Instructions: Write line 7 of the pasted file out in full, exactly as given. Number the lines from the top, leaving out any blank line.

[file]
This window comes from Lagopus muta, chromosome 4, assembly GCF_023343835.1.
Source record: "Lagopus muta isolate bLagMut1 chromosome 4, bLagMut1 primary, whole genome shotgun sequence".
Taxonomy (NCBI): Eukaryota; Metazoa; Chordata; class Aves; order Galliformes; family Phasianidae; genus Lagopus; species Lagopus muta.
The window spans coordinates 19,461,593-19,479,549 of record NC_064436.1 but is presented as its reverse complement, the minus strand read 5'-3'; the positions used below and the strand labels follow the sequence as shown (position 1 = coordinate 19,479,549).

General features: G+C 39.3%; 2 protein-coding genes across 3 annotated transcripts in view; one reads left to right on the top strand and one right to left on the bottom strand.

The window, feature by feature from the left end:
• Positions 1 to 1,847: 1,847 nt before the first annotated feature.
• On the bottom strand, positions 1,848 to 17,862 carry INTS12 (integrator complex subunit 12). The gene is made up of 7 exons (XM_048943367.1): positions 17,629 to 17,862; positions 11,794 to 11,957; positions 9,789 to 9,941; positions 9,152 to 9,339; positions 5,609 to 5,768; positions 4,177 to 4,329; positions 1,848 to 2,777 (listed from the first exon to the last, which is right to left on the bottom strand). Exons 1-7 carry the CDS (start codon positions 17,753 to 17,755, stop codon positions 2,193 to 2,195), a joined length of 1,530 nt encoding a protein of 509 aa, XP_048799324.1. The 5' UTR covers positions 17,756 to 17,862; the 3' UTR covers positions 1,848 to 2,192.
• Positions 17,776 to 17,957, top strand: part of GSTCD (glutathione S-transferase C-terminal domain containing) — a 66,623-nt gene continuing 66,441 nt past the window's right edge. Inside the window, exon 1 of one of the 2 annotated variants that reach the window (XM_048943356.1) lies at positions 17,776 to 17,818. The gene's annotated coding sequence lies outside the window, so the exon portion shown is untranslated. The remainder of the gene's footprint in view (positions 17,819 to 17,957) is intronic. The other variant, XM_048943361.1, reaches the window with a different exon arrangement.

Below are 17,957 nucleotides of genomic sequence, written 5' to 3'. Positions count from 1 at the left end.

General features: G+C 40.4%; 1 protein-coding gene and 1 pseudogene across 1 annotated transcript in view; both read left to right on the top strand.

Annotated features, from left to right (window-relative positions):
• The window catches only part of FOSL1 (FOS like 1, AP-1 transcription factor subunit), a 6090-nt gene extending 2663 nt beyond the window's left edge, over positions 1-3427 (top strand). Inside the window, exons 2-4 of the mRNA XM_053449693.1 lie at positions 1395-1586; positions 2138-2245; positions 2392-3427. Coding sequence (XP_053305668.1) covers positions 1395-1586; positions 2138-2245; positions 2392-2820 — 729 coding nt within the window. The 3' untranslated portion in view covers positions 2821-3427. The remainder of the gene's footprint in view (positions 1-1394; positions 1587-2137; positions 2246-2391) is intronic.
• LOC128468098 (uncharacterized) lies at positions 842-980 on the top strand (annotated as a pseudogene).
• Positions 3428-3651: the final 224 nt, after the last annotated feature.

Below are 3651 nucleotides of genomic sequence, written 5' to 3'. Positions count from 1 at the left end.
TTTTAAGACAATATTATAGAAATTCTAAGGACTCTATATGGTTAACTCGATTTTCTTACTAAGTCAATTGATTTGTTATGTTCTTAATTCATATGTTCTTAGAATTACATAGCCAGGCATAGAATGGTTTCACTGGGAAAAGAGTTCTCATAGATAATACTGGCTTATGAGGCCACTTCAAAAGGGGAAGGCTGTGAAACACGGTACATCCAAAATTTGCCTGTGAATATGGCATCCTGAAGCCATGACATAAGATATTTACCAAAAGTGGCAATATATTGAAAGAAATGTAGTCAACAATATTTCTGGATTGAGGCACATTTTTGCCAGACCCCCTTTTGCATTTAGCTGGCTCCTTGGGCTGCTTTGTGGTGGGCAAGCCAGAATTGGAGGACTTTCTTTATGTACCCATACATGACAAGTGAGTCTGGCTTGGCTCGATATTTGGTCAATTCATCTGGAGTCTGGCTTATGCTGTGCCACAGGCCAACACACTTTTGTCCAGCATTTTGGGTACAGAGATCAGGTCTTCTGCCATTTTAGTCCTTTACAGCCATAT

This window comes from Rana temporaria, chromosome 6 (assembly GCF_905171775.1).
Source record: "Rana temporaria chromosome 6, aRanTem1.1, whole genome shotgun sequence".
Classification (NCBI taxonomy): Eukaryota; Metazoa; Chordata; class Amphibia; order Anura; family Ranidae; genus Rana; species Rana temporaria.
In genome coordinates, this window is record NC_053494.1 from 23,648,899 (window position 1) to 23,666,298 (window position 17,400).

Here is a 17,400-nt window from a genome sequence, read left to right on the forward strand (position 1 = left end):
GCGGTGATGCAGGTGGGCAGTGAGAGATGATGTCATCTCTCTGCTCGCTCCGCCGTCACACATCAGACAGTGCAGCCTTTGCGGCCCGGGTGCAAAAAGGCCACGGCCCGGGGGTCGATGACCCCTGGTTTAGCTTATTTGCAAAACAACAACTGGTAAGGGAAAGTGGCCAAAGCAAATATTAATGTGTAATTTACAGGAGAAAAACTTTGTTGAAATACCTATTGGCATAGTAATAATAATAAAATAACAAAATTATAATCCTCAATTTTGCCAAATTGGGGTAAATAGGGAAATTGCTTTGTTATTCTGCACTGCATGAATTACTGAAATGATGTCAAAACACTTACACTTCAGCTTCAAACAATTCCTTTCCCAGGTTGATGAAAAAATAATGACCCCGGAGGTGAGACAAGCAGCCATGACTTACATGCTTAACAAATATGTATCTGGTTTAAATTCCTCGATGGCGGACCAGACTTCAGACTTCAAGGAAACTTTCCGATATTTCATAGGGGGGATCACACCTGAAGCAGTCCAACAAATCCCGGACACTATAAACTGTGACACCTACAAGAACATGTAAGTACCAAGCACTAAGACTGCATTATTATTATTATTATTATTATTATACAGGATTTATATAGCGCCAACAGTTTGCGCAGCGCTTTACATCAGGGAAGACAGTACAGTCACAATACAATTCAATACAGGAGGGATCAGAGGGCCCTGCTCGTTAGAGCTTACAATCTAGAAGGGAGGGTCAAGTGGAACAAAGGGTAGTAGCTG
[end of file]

• Positions 1 to 1,847: 1,847 nt before the first annotated feature.